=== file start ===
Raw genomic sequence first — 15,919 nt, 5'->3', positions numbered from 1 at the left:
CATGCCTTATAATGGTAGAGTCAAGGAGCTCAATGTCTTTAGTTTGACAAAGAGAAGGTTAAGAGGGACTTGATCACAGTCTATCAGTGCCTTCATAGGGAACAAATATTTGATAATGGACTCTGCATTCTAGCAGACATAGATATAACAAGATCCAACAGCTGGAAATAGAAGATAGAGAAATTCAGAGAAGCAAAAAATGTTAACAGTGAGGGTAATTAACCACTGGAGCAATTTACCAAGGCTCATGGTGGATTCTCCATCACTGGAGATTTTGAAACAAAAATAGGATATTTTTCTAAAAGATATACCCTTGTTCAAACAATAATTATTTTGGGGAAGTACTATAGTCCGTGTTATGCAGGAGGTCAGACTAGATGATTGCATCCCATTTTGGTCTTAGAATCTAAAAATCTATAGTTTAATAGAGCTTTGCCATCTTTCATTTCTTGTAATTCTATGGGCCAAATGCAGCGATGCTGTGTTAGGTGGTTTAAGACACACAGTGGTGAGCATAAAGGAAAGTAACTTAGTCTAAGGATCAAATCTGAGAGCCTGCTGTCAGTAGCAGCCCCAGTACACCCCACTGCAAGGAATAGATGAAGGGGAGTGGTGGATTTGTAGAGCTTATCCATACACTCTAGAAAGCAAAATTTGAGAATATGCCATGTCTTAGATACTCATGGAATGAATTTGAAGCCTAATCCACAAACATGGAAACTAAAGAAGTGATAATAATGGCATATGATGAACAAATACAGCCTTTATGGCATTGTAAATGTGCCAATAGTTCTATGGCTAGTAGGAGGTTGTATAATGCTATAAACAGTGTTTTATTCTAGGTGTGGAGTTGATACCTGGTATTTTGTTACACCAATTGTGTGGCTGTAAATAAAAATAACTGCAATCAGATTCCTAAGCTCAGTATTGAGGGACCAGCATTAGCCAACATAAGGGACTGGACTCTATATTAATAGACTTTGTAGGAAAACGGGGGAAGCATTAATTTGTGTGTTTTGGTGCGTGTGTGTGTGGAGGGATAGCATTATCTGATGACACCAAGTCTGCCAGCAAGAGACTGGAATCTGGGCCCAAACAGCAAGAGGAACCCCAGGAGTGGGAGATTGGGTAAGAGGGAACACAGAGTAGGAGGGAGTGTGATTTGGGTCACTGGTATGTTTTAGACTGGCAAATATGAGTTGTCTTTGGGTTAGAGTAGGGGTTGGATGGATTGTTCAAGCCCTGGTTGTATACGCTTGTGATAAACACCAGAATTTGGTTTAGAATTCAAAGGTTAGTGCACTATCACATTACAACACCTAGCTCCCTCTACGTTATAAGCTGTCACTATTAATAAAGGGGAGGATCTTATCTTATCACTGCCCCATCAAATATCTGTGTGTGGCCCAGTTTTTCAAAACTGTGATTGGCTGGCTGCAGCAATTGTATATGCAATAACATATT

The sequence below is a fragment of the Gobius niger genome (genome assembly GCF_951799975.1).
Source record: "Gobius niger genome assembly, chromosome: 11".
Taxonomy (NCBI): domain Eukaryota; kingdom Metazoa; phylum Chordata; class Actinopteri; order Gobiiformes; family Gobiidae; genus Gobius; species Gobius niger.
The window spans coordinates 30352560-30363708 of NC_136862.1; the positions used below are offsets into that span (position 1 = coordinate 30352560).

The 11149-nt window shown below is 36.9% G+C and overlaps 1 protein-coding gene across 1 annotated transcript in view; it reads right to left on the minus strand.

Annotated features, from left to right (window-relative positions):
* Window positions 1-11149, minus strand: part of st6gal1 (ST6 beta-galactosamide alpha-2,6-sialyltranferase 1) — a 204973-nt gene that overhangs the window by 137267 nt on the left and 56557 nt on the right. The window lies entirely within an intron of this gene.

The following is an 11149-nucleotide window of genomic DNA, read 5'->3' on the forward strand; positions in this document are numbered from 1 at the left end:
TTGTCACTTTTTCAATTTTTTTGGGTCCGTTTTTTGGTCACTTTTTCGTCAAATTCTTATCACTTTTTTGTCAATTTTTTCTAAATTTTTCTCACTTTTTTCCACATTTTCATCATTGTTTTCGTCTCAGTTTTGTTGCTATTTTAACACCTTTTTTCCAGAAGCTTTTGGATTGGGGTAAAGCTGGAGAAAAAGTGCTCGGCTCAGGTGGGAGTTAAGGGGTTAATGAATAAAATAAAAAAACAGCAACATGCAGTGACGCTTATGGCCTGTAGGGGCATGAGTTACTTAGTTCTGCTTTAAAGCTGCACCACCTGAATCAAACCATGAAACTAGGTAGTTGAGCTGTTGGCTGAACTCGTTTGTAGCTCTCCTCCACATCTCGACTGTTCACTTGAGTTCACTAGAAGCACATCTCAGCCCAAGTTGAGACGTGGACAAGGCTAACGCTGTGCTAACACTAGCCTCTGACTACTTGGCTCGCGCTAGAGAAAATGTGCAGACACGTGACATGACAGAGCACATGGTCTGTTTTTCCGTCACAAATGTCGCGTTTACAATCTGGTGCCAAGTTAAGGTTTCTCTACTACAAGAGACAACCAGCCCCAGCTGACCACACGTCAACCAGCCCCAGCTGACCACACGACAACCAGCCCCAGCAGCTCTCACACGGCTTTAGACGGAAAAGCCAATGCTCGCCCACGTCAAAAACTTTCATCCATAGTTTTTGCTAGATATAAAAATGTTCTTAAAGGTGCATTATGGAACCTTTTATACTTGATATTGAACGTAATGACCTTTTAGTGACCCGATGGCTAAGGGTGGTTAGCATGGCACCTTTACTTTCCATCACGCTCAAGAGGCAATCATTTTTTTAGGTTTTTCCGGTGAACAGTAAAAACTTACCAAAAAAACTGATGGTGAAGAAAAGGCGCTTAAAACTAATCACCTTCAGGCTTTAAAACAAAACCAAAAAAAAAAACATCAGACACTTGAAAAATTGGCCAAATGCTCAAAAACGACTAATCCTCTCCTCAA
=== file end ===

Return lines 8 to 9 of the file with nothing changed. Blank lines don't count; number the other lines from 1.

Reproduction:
Annotated features, from left to right (window-relative positions):
* Window positions 1-11149, minus strand: part of st6gal1 (ST6 beta-galactosamide alpha-2,6-sialyltranferase 1) — a 204973-nt gene that overhangs the window by 137267 nt on the left and 56557 nt on the right. The window lies entirely within an intron of this gene.